What Joe Biden ought to do on his first day in workplace to cease the coronavirus, if he’s elected

Bill Gates said Joe Biden “may want more expert advice” if he becomes the next president.

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I asked Bill Gates what he thought Joe Biden, if elected, should do about the coronavirus on January 21, his first day in office.

Gates said Biden should listen to the experts more, encourage mask wearing, stay in the World Health Organization, and fix the painfully slow US coronavirus testing system. 

“You really have to view the pandemic as a problem that you’re willing to talk about,” Gates said. 

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Bill Gates doesn’t skip a beat when imagining how the US might approach the coronavirus pandemic differently if the country were to elect a new president this November.

“If he wins, what do you think Joe Biden should do about the coronavirus, on January 21st?” I asked Gates, during our recent interview. 

It’s hard to know what the state of the pandemic will be at that date — roughly six months away — and with winter flu season in full swing, “so it’ll have be based on the context at that point,” Gates said, acknowledging that “the fall could be tough,” as more people move indoors, and return to school and work.

Still, the billionaire philanthropist seemed to audibly brighten at the hypothetical scenario. He said that he imagined Biden would “want more expert advice” about what to do during the pandemic, versus Trump who, in 2018, disbanded the unit inside the National Security Council devoted to fighting such global public health threats.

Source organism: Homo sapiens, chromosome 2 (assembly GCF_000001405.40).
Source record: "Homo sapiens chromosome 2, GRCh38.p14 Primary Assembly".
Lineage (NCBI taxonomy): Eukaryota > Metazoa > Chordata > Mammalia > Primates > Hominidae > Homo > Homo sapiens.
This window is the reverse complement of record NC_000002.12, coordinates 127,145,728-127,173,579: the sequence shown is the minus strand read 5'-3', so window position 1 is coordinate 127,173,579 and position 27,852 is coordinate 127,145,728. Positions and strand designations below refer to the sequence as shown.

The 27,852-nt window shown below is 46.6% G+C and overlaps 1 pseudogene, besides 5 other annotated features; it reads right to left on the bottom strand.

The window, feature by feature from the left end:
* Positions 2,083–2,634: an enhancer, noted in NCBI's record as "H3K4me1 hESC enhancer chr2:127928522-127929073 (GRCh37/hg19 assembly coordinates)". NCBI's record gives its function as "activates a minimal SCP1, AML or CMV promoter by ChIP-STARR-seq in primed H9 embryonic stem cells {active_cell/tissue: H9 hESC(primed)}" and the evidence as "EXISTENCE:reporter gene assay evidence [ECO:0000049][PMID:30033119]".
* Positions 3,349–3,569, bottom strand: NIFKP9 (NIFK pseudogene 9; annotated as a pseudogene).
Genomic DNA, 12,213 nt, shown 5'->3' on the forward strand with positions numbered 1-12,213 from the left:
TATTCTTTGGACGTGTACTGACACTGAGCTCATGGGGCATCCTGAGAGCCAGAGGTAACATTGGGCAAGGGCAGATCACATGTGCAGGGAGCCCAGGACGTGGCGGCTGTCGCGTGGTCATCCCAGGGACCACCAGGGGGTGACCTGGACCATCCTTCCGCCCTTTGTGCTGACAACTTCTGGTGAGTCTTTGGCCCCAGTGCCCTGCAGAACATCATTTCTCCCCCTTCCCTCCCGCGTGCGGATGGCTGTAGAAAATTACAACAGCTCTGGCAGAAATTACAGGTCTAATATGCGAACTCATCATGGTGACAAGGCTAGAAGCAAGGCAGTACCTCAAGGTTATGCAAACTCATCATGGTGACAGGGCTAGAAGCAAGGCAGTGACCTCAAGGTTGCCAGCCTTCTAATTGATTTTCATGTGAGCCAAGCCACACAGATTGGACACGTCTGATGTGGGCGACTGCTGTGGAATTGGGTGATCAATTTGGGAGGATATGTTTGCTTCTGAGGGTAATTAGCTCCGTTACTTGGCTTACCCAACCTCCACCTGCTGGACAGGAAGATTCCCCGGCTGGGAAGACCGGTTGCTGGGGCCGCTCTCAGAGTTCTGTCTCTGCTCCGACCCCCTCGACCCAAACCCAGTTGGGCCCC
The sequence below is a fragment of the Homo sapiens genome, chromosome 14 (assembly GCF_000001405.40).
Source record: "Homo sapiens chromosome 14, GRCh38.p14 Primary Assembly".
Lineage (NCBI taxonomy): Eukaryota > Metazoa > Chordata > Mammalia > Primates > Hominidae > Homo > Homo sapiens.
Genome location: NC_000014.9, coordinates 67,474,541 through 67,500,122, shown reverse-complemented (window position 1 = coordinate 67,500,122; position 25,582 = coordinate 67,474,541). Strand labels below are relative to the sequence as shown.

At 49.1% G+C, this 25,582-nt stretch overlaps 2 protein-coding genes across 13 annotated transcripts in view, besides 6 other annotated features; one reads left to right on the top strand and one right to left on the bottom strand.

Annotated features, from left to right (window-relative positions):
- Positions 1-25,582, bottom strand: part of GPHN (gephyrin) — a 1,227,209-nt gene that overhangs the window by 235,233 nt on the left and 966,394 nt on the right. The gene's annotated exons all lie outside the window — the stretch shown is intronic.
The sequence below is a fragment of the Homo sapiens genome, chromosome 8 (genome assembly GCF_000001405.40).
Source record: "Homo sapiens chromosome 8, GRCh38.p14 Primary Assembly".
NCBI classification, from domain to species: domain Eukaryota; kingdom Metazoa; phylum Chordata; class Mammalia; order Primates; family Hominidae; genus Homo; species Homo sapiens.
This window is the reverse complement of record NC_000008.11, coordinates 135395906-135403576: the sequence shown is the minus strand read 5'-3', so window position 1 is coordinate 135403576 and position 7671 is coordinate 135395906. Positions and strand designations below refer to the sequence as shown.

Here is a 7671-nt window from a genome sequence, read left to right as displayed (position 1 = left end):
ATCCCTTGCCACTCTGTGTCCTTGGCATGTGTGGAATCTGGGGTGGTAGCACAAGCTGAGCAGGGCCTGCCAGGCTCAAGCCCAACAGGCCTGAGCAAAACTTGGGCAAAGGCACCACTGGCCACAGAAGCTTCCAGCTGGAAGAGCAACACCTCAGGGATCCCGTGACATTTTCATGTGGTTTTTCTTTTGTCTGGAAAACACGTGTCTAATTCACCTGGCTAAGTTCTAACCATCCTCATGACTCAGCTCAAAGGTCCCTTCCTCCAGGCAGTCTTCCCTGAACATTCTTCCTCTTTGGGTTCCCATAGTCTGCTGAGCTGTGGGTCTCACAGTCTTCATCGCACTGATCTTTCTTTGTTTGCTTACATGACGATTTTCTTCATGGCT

“He’ll appoint, we hope, strong people,” Gates said of Biden. “There are lots of people who are involved in the global response to Ebola and smallpox and polio, who would love to help out the US bring this thing to a close.”

Two of the biggest problems that Gates identified in the country’s current coronavirus response are the testing system, which often does not get results back fast enough to be useful, and the fact that “the US is the worst of the rich countries, in terms of mask usage.”

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Those are both sticking points that Gates expects Biden might better address.

“He’s been good on mask-wearing,” Gates said. “He understands the inequities of the current testing system.” 

Presumptive Democratic presidential nominee Joe Biden stops in front of his childhood home on July 9, 2020 in Scranton, Pennsylvania.

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Gates’s philanthropic Bill and Melinda Gates Foundation is also the second largest funder of the World Health Organization, after the US.

So, when President Trump announced his intention to leave the WHO earlier this year, Gates showed his support for the global health organization his foundation spends more than $200 million on every year on Twitter, saying “the world needs WHO now more than ever.” 


“He’ll probably choose not to leave the WHO,” Gates said of Biden. “Since that’s where all the data is, and that’s how countries coordinate with each other.”

Finally, if he is elected, Gates hopes that Biden might bring a touch more humility to the Oval Office. 

“You really have to view the pandemic as a problem that you’re willing to talk about,” Gates said. “Willing to admit we’ve made some mistakes, and that we’re going to keep learning, and let the voice of the CDC and experts like Dr. Fauci not be restricted, in terms of allowing them to speak to the public, and not be drowned out by whatever treatments you have a personal thought about.”

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